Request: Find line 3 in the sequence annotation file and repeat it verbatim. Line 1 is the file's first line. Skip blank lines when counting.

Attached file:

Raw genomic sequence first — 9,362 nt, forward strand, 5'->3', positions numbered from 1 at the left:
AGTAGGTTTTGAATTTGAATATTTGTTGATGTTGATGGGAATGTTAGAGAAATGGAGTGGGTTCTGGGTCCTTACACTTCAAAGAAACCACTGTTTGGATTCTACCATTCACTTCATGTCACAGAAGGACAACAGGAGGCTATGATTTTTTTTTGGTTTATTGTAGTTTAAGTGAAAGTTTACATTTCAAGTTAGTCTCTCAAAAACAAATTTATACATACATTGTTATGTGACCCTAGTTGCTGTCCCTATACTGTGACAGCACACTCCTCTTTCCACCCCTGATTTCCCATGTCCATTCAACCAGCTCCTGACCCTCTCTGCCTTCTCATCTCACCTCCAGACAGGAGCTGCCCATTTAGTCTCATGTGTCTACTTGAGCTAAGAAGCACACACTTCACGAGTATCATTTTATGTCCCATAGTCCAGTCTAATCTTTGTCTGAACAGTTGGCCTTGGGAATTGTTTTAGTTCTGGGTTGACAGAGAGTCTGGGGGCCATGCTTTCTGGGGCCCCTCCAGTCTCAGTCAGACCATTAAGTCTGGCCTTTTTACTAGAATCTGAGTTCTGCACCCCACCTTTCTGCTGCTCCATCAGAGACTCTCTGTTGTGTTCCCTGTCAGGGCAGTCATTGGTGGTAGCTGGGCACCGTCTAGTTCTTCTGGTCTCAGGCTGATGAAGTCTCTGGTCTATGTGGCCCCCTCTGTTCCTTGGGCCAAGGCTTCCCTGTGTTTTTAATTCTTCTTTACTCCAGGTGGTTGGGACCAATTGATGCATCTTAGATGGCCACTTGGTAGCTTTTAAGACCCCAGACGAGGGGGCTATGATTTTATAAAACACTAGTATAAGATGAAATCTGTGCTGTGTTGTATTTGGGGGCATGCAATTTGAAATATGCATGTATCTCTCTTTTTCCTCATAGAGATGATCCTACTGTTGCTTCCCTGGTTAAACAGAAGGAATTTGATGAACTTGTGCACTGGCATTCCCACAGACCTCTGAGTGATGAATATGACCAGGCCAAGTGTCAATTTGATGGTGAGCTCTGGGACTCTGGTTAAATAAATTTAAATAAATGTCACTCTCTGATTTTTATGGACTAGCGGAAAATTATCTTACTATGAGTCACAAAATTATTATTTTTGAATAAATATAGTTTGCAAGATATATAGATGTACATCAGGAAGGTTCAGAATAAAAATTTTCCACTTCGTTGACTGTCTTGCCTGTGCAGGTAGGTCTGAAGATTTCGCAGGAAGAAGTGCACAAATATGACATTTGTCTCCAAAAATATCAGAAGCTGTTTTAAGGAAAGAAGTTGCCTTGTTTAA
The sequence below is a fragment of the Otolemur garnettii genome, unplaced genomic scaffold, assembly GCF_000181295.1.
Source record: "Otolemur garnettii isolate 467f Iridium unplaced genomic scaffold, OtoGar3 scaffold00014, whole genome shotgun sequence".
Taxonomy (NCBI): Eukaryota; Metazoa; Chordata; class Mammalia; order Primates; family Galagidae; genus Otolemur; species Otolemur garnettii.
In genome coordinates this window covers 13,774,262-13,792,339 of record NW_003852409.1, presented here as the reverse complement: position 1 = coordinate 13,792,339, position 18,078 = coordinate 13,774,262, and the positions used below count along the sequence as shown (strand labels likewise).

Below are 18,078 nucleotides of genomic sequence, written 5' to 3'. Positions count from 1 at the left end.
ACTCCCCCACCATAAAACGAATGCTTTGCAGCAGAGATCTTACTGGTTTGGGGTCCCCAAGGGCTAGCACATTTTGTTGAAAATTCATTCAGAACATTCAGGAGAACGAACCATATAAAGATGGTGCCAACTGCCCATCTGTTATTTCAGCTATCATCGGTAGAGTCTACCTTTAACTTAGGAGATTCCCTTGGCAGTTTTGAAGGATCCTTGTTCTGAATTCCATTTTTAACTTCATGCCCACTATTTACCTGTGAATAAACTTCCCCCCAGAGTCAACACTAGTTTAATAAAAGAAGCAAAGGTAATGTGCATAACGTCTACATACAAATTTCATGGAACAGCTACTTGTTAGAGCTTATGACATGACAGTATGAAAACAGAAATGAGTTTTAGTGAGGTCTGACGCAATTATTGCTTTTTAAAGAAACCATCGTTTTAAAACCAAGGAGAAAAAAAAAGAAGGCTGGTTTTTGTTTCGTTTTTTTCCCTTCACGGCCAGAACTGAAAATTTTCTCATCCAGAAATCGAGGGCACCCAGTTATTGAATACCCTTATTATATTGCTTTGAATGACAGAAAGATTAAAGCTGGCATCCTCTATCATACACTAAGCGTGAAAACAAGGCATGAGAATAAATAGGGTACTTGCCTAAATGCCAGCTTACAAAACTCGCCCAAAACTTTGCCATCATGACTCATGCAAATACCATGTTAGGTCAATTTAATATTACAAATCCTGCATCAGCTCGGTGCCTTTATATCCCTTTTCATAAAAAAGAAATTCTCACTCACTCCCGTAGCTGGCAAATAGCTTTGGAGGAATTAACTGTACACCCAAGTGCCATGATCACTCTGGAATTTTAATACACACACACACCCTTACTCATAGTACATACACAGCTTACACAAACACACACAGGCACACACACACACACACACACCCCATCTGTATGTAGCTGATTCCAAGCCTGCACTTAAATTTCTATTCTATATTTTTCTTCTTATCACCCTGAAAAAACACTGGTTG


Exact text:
The sequence below is a fragment of the Otolemur garnettii genome, unplaced genomic scaffold, assembly GCF_000181295.1.